Last weekend, as Chairman of the High Impact Leadership Coalition (HILC), I was privileged to be a co-sponsor of the premiere Christian, political conference - the Values Voter Summit. The summit featured a combination of some of the nation’s most popular talk show hosts, pundits, ministers, and newsmakers. Over 2,100 people were physically present with approximately 8,000 additional folks watching via Internet.
This conference typically attracts a combination of lay people, clergy, and Christian activists. Interestingly the term “Values Voters” was created by the news media as a way of describing people that voted against John Kerry in 2004. The conference was first launched just three short years ago; the event has grown steadily in influence each year. Although it’s hard to measure the impact of a conference upon a regional or national election, the national media widely covered the event.
Last year the entire field of Republican presidential candidates was present and accounted for. During last year’s conference, Senator Sam Brownback made his exit announcement from the campaign – in addition Mitt Romney and Mike Huckabee emerged as forces to contend with in the primary elections. Although no Democratic candidates showed up at all, it gave values voters an opportunity to decide how to engage in the primary season.
This year’s event had much fewer opportunities for surprises. Occurring just days after both the Republican and Democratic conventions, it was the perfect place to ascertain how motivated the participants would be to support either Obama or McCain. The event was awash with enthusiasm for the McCain/Palin ticket. In fact this was the most unified I have seen the evangelical camp in over two years.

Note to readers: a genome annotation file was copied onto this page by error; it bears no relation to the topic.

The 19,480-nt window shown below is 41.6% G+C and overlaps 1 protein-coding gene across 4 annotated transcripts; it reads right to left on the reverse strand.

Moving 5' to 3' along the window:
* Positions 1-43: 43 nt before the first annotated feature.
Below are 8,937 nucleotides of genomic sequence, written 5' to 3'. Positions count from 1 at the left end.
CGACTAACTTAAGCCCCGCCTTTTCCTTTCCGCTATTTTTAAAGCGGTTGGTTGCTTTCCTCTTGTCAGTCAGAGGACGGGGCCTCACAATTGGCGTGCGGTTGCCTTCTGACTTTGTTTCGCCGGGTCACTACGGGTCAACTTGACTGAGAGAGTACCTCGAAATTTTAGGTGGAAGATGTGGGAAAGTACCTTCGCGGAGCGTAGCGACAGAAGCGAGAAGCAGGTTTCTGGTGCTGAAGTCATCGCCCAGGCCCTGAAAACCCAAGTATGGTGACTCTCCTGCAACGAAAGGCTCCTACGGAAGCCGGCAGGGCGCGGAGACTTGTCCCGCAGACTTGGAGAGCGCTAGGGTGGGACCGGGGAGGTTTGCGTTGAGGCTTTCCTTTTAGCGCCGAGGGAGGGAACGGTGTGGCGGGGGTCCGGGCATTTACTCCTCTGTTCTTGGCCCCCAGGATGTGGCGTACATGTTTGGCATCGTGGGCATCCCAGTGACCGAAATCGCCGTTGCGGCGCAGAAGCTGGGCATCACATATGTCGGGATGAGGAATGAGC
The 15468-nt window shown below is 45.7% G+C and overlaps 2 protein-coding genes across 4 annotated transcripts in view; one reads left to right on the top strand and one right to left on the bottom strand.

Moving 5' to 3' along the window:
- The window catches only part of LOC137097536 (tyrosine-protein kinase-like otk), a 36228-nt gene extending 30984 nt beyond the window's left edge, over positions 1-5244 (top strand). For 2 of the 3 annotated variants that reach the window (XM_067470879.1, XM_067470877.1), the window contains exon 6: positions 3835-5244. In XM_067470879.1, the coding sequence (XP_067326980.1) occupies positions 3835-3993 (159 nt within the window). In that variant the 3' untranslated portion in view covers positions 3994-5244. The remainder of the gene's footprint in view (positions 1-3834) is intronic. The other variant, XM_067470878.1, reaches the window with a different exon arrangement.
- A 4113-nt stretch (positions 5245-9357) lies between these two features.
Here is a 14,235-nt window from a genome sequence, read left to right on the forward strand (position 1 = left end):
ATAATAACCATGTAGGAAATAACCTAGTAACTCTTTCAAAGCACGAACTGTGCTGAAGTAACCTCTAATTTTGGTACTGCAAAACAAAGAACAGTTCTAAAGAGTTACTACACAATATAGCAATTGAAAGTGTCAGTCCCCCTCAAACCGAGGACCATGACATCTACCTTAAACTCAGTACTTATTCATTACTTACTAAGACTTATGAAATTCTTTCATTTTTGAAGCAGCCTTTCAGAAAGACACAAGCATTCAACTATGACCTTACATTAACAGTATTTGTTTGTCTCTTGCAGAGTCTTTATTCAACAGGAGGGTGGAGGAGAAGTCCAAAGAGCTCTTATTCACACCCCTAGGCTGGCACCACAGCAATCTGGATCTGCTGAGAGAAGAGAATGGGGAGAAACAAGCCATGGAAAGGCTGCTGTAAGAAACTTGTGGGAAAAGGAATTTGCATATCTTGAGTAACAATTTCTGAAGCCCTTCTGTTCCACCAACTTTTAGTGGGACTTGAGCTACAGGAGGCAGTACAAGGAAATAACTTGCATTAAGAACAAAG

If the McCain campaign continues to fan the flames of the enthusiasm of this group, he may well overcome the popularity of Obama and his “history making” campaign. After all, the Palin factor gives McCain a “history making” campaign as well.
There is one thing that could torpedo McCain’s efforts – a sense that McCain is playing the race card against his opponent instead of using a legitimate political strategy. If the race is determined by the content of the candidates’ character and a sportsman like contest, Americans will have realized Martin Luther King, Jr.’s dream. Therefore, even if Senator Obama is not elected president, the nation will acknowledge this as a watershed moment for the entire country. On the other hand, if racial slurs and prejudice are used by McCain supports it could cause a backlash among undecided voters that will cause the McCain/Palin ticket to lose.
Bishop Harry Jackson is chairman of the High Impact Leadership Coalition and senior pastor of Hope Christian Church in Beltsville, MD, and co-authored, Personal Faith, Public Policy [FrontLine; March 2008] with Tony Perkins, president of the Family Research Council.
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